Effie Caldarola

Effie Caldarola

The Downtown Transit Center in Anchorage, Alaska, sits in the heart of downtown. Framed in bright red metal, its walls of windows reflect light in a city stingy with winter sunshine. Noisy buses spew fumes all day, serving a sprawling town.

Like many city bus terminals, Anchorage’s center largely serves the poor. In our car-obsessed culture, public transportation is often inconvenient, time-consuming and neglected by all but those who have no other choice.

So, Anchorage’s center is often a gathering place for street people, kids, the homeless, the out-of-town visitor from Alaska’s bush communities. Because of that, social services agencies gravitate to offices in the center’s upper level.

Pope Francis reminds us that grace is to be found among the poor. So, not surprisingly, on the second floor of the center, grace is made manifest in a place called The Listening Post.


The Listening Post was the brainchild of two Anchorage women, both spiritual directors: one a Catholic, one a Lutheran minister. They had heard of a similar project in a northwestern city and were inspired to bring the idea to their hometown.

It’s a simple but profound idea: simply listening to another person’s story. Just drop in to The Listening Post. No appointments, no referrals. Someone there wants to hear your story. It’s a cathartic, human, spiritual, life-giving idea.

Avie Campala, one of the directors of The Listening Post, explains that listening means opening oneself to another in a way that exposes and respects the vulnerability of each.

“I often feel I’m someone’s confessor,” she said. “What an honor it is to be in that role.”

But only listen? It’s so basic that one is tempted to ask, But isn’t there more? In our wordy, advice-laden world, it’s hard to grasp the concept of listening as ministry. We want to help, suggest, refer, counsel, advise.

I understand the feeling. I was the big sister in my family, and I’m a mom, two roles brimming with the urge to instruct. And we who have been teachers and pastoral ministers are nurturing people — we want to help. It takes a while to understand that truly listening is sometimes the greatest help we can give.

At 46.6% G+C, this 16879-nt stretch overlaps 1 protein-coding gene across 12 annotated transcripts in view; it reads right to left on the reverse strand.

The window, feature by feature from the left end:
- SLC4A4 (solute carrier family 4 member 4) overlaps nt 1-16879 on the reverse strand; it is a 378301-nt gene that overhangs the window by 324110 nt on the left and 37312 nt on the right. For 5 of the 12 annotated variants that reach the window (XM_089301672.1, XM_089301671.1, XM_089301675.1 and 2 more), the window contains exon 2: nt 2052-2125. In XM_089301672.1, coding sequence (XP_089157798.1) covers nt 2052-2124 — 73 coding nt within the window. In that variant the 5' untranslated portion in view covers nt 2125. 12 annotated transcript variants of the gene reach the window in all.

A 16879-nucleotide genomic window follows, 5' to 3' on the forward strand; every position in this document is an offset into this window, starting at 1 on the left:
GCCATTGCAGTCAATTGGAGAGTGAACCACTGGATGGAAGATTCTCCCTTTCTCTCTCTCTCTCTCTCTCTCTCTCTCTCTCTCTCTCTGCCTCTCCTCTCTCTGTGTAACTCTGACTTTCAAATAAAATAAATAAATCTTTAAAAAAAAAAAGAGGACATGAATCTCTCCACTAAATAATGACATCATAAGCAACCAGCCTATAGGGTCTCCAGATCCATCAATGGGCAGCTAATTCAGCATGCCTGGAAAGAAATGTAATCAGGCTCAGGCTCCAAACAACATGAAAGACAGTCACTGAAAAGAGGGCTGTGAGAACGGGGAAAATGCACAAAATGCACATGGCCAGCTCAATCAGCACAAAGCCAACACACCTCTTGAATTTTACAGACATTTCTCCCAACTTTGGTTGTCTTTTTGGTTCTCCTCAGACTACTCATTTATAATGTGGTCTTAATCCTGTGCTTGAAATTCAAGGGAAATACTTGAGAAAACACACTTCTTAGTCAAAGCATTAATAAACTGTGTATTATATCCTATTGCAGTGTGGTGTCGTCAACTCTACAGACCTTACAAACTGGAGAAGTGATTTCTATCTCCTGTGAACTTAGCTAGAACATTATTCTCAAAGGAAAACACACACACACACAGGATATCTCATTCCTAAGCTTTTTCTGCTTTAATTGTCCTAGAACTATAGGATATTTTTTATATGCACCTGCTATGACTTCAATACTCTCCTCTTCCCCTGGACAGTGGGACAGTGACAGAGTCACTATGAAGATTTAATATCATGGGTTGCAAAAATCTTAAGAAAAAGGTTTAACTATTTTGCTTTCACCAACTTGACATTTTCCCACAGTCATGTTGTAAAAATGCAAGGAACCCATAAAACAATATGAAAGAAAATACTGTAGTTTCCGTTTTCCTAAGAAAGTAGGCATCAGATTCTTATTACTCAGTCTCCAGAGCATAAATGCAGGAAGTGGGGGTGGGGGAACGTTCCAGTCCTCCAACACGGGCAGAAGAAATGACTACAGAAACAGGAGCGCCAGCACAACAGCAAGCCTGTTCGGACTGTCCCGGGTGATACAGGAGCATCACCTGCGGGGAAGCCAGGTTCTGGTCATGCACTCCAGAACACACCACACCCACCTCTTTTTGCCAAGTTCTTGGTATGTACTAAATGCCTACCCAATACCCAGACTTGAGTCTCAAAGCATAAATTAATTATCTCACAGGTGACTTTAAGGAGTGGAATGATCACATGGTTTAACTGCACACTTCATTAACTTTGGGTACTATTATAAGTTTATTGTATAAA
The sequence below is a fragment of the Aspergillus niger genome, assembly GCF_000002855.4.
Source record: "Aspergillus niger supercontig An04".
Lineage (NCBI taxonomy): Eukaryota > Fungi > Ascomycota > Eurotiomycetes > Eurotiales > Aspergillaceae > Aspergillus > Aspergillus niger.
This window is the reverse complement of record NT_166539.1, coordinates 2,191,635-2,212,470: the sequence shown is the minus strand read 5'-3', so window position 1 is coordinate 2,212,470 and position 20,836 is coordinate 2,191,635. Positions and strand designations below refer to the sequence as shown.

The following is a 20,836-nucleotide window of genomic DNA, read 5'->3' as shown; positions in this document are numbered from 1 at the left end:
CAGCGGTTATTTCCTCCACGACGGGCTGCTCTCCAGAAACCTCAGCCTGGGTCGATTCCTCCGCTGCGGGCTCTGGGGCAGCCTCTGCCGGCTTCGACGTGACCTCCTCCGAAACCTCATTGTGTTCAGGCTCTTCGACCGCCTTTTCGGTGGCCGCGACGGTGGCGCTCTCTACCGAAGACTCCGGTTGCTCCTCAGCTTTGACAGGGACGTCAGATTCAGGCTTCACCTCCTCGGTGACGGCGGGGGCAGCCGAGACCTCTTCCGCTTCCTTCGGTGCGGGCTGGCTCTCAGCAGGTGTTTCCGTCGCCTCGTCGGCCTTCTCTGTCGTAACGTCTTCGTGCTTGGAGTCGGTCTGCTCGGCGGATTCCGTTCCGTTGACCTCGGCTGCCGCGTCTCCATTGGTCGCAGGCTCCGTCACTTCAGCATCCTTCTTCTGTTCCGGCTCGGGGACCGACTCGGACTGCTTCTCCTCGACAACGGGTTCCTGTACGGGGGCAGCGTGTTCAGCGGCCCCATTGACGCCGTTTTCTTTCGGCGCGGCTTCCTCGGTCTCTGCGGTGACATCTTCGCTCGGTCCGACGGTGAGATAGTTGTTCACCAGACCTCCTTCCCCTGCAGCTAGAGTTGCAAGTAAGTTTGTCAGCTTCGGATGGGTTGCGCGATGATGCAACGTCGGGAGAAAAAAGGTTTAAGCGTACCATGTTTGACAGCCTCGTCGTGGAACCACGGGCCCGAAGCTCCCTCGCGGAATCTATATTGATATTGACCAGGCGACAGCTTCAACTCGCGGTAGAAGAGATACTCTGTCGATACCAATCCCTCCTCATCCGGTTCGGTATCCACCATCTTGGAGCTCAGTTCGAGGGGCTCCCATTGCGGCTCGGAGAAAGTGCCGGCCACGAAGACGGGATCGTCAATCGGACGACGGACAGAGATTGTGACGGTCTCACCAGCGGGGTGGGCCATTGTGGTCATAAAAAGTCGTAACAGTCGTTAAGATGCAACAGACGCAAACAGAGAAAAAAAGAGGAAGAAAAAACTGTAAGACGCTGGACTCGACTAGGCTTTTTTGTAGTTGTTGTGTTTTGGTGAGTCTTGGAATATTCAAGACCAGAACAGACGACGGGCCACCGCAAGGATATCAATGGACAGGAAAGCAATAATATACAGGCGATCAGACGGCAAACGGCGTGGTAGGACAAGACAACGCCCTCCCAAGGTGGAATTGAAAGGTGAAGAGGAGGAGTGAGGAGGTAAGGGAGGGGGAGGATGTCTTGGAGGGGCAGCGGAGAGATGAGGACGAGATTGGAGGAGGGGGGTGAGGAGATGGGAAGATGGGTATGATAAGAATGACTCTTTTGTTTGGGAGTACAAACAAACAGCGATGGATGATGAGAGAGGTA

The Listening Post is a warm, inviting place, with couches, coffee tables, soft lighting. Its doors are open four days a week and one evening. The Post moves to an “outpost” at a homeless shelter two evenings a week, and a food kitchen two afternoons a week. Well over 2,000 people come yearly to seek a listening ear.

With about 30 regular volunteers, only one is actually a trained therapist. But everyone goes through training in listening. Although volunteers are not trained as extensively as a spiritual companion or director, the concept is much the same. One listens with the heart.

“The volunteers are really present,” said Campala. “They pay attention. They may ask an open-ended question that lets someone go deeper.”

Examples might be, “Do you have a plan?” “Is there anything that gives you hope?” Such simple questions often produce profound reflection.

Campala says there are moments when “you know the rules so you can break them wisely.” A suicidal situation, for example, would constitute a time to intervene. But in general, “you can’t ‘fix’ someone else,” said Campala. People don’t come to The Listening Post to be “fixed.” They come to be heard, possibly for the first time.

“The longer I’ve been listening, the less those moments of advice-giving arise,” Campala said.

Although The Listening Post is not religiously affiliated, Campala said there is a sacredness permeating it.

“Listening is a sacred act,” she said.